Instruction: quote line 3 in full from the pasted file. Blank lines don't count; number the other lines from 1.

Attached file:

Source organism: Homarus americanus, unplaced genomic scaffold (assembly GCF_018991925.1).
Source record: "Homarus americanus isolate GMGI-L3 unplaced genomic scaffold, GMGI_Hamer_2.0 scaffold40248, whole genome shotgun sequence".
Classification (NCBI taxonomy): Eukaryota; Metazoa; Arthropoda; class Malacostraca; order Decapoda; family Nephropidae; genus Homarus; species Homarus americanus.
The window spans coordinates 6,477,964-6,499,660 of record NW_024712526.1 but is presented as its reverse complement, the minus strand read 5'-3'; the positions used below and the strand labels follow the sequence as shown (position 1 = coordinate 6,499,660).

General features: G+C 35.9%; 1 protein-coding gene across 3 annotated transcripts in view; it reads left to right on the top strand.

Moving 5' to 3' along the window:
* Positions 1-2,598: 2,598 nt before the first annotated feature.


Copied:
Classification (NCBI taxonomy): Eukaryota; Metazoa; Arthropoda; class Malacostraca; order Decapoda; family Nephropidae; genus Homarus; species Homarus americanus.